UN mulls Canada's announced peacekeeping contribution, warns hard part is yet to come
$15M also committed to recruit and promote women in military and police
The United Nations is grateful for Canada's announced contribution to peacekeeping operations but the hard part — the where, how and when — has yet to be negotiated, leaving some concerned about the details.
''There are plenty of elements within what the prime minister announced that I think are going to be very useful,'' said one UN official who spoke to CBC News on condition of anonymity. ''In terms of where individual units and personnel will deploy, that's always been the most difficult part of the discussion.''
The package put forward by Ottawa includes specialized equipment and training, as well as a rapid response force of up to 200 soldiers with tactical equipment that could respond to threats against UN operations.
Prime Minister Justin Trudeau made the announcement Wednesday at an international peacekeeping summit in Vancouver attended by defence ministers from around the world.
''It has been difficult to get to this point and obviously we are all keen to get a meaningful contribution from Canada as soon as we can,'' said another UN official who has been privy to the discussions since Ottawa pledged up to 600 Canadian Armed Forces personnel and 150 police officers more than a year ago. ''We waited, and waited and waited.''
Canada says discussions with the UN will begin immediately and could last for months. It's all part of what the UN's Oliver Ulich calls the ''complicated global puzzle'' of peacekeeping. Ulich is chair of strategic force generation at the Department of Peacekeeping Operations (DPKO). His team is responsible for matching contributions with gaps in the field.
''The air assets that could potentially be provided would be extremely important,'' says Ulich. ''We have a severe shortage of helicopters in some of our missions.''
Canada is offering an aviation task force of Chinook and Griffon helicopters. The Griffon can be configured as an attack helicopter if required.
The UN's mission in Mali is desperately short of helicopters at its bases in the northern city of Kidal, which has been repeatedly attacked, and in Timbuktu. DPKO and allies such as France have been openly pushing for Canada, with its expertise and its francophone soldiers, to contribute to the mission. Many hope that option is still on the table.
DPKO's needs are well known to member states. The department regularly puts out a public Capability Requirements report listing current and expected gaps.
But Trudeau said peace operations have drastically changed since former prime minister Lester B. Pearson proposed a UN-led peacekeeping force during the 1956 Suez crisis.
Increasing women peacekeepers
Canada says is it is applying an "innovative" approach to a stagnating UN goal to increase the number of women in peacekeeping. It includes a $6 million UN contribution towards improving the suitability of mission conditions.
Before the announcement was made, Nahla Valji, senior gender adviser to the UN secretary general, said improving conditions in mission settings is key to supporting the deployment of more women, ''like having toilet units within your container. Having adequate lighting in the camp.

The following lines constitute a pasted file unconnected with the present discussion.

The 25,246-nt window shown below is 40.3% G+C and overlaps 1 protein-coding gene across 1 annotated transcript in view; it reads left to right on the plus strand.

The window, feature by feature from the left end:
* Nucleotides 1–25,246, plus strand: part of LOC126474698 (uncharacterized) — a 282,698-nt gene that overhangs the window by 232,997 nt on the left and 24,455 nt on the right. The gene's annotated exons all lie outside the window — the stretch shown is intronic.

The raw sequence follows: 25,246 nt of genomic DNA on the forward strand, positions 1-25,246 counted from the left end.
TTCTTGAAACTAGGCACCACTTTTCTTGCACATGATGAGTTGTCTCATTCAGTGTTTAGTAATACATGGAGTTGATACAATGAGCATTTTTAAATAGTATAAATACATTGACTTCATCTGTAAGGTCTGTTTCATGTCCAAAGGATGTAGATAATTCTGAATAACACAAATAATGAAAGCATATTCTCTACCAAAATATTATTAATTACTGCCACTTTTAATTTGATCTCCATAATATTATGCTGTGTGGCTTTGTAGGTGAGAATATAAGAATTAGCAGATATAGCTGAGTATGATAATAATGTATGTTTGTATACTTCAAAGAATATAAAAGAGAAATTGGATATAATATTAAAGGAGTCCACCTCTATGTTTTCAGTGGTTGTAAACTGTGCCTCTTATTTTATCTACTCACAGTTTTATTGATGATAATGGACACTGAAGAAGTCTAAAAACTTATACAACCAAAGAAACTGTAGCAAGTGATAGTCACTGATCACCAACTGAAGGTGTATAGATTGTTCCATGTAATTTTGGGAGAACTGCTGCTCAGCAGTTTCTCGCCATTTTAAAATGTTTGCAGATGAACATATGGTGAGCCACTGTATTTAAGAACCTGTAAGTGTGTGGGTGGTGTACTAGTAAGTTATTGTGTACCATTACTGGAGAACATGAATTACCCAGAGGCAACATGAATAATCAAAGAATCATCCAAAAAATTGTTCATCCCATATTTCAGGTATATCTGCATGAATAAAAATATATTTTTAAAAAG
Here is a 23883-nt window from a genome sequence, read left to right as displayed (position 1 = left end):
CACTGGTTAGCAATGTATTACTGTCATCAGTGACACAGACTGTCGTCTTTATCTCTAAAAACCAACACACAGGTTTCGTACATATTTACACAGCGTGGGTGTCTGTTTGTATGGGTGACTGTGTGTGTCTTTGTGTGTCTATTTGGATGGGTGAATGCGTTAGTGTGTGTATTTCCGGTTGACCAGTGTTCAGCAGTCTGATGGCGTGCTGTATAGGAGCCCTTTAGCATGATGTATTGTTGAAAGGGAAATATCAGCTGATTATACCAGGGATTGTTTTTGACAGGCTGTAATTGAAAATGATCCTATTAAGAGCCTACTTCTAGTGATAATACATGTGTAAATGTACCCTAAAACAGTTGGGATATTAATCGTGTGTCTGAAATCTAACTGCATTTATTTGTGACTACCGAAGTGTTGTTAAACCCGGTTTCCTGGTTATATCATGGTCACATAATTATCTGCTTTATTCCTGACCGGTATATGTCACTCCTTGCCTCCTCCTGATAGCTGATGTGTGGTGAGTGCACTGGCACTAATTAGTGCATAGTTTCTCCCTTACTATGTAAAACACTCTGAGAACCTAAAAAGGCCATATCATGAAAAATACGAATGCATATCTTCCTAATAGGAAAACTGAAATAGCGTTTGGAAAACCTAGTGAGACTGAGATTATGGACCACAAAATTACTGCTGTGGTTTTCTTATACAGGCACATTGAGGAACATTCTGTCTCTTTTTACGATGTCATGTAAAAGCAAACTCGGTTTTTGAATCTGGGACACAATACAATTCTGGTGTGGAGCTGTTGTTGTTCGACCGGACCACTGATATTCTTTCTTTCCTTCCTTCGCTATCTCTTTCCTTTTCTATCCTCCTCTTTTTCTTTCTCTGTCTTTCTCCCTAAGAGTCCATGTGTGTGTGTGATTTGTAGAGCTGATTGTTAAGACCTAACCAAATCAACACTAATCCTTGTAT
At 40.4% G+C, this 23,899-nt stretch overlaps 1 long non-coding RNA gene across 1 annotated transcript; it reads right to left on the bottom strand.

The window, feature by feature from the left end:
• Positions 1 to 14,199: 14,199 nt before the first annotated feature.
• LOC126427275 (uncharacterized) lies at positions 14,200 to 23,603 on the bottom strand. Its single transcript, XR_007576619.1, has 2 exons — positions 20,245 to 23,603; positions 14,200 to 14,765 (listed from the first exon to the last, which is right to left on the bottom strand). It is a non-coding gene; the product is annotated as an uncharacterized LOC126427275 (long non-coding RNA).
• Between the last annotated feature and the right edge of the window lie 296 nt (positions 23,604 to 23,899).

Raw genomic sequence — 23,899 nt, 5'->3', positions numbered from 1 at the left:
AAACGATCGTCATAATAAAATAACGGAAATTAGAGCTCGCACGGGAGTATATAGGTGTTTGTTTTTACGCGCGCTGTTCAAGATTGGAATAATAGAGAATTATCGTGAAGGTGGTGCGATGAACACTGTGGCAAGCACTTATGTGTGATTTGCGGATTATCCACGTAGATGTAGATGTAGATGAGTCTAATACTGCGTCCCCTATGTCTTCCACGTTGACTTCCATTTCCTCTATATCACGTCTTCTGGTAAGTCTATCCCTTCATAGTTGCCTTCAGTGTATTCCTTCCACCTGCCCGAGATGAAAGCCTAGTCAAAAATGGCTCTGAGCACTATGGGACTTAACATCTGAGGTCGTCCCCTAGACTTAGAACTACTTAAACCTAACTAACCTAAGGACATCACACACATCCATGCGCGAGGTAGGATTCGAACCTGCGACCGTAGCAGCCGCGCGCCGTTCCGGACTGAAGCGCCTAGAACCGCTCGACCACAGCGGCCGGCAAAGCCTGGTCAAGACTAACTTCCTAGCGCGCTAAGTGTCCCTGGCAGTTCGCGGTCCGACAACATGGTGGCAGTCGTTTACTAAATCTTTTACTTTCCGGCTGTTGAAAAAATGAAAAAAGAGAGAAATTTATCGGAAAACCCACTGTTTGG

''Creating conditions that are conducive to safety, that are gender-sensitive, that consider women's needs in being deployed.''
Trudeau also announced a five-year pilot fund worth $15-million which would be used to "recruit, train and promote" female military and police personnel. Ottawa hopes other countries will emulate this idea.
It was first floated in 2015 as part of a UN review of peace operations commissioned by the secretary general and in a mammoth study on women, peace and security requested by the Security Council. That same year council members unanimously adopted a resolution to "incentivize greater numbers of women."
Women peacekeepers ''improve the mission's image, accessibility and credibility vis-a-vis the local population,'' said the UN study. They are seen as less threatening, and their community outreach capability increases a mission's capacity for intelligence gathering.
''It also bears noting that not a single female peacekeeper has ever been accused of sexual exploitation and abuse on mission'' the study said. For years the UN has been grappling with accusations of child rape and other abuses by its blue helmets.
'Premiums and incentives'
Valji is in favour of the funding mechanism. ''We're looking at premiums and incentives for deploying faster and deploying to dangerous areas,'' she said. Valji says gender-balance premiums should also be considered.
Pablo Castillo Diaz, a policy expert at UN Women, is credited with coming up with the idea of using money to nudge countries. ''Why not use financial incentives?'' says Castillo Diaz. ''This is one of the most successful policy tools in any area of work.''
But some sources within DPKO believe it's either unnecessary or ''too soon'' to introduce such financial incentives.
In July the department announced a pilot program offering deployment periods of six months instead of a year for women with young children, and it introduced a new quota-reward system for countries that put forward women for certain peacekeeping posts. One UN official says those initiatives should be allowed to come to "fruition" before money comes into play.
About 3,560 female military personnel work in the 15 peacekeeping operations around the world, about three per cent of the total military deployment. For women police officers the figure is 10 per cent, but it has not changed since 2010.
According to the latest DPKO figures, only 18 countries have reached the target of 15 per cent deployment of female military experts adopted at last year's peacekeeping ministerial conference in London. Forty countries don't send any women, and about 50 countries send female police officers but not military personnel.